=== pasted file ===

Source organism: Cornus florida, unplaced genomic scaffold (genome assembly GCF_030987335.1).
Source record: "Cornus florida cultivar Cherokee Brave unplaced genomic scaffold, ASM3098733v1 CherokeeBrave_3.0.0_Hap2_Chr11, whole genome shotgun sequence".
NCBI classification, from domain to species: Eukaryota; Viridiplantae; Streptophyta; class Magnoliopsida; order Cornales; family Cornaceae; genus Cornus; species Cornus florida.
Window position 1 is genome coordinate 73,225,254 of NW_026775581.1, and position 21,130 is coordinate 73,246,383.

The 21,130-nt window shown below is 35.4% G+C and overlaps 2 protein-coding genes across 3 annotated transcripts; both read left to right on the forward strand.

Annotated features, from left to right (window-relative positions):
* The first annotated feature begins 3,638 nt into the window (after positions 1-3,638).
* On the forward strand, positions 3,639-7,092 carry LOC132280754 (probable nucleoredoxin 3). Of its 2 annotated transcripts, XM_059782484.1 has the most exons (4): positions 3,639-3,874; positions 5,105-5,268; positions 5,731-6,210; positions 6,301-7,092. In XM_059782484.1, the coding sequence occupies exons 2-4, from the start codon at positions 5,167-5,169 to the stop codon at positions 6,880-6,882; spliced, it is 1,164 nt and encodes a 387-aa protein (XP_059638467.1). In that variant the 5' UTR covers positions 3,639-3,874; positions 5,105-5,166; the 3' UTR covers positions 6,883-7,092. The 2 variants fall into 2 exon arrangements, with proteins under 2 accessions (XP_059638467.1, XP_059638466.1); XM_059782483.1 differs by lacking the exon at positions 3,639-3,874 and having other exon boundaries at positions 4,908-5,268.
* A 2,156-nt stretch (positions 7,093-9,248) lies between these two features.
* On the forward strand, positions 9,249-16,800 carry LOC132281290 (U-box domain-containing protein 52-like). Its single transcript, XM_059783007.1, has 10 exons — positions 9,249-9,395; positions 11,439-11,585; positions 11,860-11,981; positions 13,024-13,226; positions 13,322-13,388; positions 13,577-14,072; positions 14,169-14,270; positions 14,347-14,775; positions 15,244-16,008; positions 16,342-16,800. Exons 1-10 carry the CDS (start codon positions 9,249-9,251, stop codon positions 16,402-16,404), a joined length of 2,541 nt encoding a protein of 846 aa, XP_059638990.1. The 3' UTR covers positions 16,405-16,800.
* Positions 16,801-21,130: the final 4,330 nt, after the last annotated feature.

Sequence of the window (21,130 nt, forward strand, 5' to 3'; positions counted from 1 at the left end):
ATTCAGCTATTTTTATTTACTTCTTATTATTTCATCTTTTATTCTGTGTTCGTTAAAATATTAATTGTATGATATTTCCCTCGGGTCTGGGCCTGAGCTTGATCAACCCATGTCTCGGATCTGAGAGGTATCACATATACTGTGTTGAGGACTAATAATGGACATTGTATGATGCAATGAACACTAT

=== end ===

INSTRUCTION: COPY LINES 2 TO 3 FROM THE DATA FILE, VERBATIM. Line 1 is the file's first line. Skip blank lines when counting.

Source record: "Cornus florida cultivar Cherokee Brave unplaced genomic scaffold, ASM3098733v1 CherokeeBrave_3.0.0_Hap2_Chr11, whole genome shotgun sequence".
NCBI classification, from domain to species: Eukaryota; Viridiplantae; Streptophyta; class Magnoliopsida; order Cornales; family Cornaceae; genus Cornus; species Cornus florida.